v. 21—This verse is also used to teach that salvation is by the ordinance of baptism. Ephesians 2:8-9 says that salvation is through grace by faith. If water baptism had power to save Paul would have written about it. In fact, Paul said, “For Christ sent me not to baptize but to preach the gospel.” 1 Corinthians 1:14-17.
The meaning as I see it at the moment is, the ark, a type of Christ, saved Noah and his family through the water of the flood. Believers are saved though that which baptism figuratively speaks, the death and resurrection of Christ.
That baptism does not save is taught in the words, “Not the putting away of the filthiness of the flesh.” It is rather the answer of a good conscience toward God. He asks us to be baptized to have a good conscience before Him, so we should obey Him in baptism.
1 Peter 3, from Verse 18
v. 18—Peter has been talking about suffering. Those to whom he was writing knew all about suffering, they had been scattered abroad in persecution and were enduring untold suffering on account of their faith.
In verse 17 he reminds his brethren that it is better to suffer for well-doing if this be the Lord’s will than for evil-doing.
Verse 18 is a perfect example of this principle: “Christ also has suffered the just for the unjust,” etc. His suffering was not for His own sins. He was just, holy, harmless, undefiled, separate from sinners. His suffering was different from our suffering because His was atoning. “To bring us to God.”
He was put to death in the flesh, but He was made alive by the Spirit. See Romans 8:11.
v. 19—By which (or whom—the Spirit) He went and preached to the spirits in prison. The question, “When did the Spirit (of Christ) preach to the spirits now in prison?
Verse 20 gives the answer, “When the long-suffering of God waited in the days of Noah.” Through Noah, the Spirit of Christ preached to the people before the flood whose spirits are now in prison. “My Spirit shall not always strive with man.” Genesis 6.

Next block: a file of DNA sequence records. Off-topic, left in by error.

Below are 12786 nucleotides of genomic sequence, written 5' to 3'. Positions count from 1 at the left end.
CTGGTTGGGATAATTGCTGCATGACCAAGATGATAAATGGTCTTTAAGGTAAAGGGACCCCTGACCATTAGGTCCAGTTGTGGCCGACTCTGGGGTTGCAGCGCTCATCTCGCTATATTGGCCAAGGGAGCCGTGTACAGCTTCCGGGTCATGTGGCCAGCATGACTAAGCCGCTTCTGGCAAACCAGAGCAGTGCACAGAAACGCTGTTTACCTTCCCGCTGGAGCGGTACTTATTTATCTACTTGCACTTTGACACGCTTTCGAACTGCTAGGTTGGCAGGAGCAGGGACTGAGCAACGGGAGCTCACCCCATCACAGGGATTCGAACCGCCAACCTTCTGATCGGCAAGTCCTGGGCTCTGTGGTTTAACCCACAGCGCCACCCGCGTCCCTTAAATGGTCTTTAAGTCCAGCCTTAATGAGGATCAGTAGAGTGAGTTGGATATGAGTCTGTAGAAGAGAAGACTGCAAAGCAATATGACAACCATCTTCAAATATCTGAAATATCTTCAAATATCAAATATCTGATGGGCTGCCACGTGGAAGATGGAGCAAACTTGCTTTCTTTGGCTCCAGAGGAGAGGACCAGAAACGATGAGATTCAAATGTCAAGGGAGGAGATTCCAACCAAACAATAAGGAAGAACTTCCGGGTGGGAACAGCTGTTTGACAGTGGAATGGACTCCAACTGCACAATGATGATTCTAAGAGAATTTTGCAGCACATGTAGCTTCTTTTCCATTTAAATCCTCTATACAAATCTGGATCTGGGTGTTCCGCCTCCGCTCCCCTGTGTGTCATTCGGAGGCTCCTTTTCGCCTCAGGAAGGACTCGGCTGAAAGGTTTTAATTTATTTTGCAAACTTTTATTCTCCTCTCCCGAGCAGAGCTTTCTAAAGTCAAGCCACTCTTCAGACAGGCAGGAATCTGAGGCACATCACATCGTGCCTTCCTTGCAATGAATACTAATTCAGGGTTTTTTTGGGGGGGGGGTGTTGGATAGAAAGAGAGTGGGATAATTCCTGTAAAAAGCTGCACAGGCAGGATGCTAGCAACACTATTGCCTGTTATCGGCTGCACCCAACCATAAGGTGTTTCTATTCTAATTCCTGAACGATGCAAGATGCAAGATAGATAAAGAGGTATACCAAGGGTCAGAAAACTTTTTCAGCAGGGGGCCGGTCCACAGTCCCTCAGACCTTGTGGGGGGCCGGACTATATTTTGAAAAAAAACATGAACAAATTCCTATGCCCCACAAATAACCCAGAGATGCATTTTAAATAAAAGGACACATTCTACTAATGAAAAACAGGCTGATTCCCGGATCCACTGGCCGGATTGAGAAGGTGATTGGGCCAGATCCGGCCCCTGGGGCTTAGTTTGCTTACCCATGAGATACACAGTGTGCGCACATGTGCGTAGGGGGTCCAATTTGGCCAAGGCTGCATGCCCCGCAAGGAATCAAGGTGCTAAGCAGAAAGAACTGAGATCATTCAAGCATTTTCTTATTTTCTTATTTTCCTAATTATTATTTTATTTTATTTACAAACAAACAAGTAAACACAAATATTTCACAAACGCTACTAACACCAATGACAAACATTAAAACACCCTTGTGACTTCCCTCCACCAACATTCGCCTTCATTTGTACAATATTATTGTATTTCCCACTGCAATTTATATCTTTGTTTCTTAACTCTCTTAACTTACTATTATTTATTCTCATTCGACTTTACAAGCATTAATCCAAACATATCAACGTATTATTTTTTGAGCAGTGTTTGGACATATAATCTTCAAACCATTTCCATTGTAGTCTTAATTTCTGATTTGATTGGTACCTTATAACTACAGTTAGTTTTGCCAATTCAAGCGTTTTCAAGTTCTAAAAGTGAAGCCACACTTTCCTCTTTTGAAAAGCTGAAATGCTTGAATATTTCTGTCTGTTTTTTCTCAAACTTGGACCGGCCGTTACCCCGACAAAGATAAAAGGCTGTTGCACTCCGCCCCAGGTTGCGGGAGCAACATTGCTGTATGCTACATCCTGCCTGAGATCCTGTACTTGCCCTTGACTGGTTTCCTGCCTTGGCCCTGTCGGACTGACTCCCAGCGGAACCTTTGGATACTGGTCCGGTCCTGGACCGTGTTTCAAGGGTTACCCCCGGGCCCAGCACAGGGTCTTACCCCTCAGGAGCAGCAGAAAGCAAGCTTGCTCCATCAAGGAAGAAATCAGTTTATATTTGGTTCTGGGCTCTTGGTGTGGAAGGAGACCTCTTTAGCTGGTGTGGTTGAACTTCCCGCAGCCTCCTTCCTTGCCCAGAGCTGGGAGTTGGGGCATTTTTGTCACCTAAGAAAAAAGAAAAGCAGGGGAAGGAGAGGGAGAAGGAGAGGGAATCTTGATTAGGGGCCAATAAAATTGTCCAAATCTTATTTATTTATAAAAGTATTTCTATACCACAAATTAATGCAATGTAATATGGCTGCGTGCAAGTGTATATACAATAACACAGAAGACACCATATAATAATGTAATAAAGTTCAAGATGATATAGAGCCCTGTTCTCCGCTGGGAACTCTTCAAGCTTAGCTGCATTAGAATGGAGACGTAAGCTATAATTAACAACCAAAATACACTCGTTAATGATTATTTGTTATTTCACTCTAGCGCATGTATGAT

Consider now the phrase “eight souls saved by water.” Upon this phrase and the following verse those who believe in the doctrine of “baptismal regeneration” lay great emphasis. They say baptism is essential to salvation. Such a theory clearly denies the great salvation passages—Ephesians 2:8-9, etc.
Lack of baptism did not keep the repentant thief from going to Paradise. If water baptism has power to save, surely Paul would not have written, “I thank God that I baptize none of you but Chrispus and Gaius, for Christ sent me not to baptize but to preach the Gospel”—1 Corinthians 1:14, 17.
v. 21—The first phrase in this verse is difficult to understand. Noah and his family were not saved by water. They were brought “through” water by the ark. These things, says Peter, are types or figures of our experience today. Believers are saved through Christ and Christ alone.
The flood separated the godly from the ungodly, so one baptism separates us from the world and is the outward expression of our salvation in Christ. Our baptism typifies what Christ has done in actuality for our salvation. The word “save” in our text is not salvation in its fullest sense. It seems to imply that when we are baptized we are saved or cleansed from a bad conscience. In other words, Christ expects us to be baptized and in doing so we cleanse our conscience by obeying.
The culmination of Christ’s suffering is His glorification.
v. 22—Peter, like the other apostles of the first century, was strong on the resurrection of Christ.
A description of His final glory is prefaced by the phrase, “by the resurrection of Jesus Christ who is at the right hand of God,” etc.
The truth expressed here is known to His children but of which the worldling is ignorant.
1. Christ is at the right hand of God. The place of highest power and glory. Hebrews 1:3, 8:1, 10:12.
2. His exaltation displays His supremacy—“angels and power being made subject unto Him.”
In His ascension Christ passed through the realm of the prince of the power of the air—Satan (Ephesians 2:2). He also triumphed openly over that demonical empire—Colossians 2:15; Ephesians 1:19-23. “Wherefore God hath highly exalted Him,” etc.
Man gave Him the lowest place on earth. God has given Him the highest place in heaven. He is crowned with glory and honor.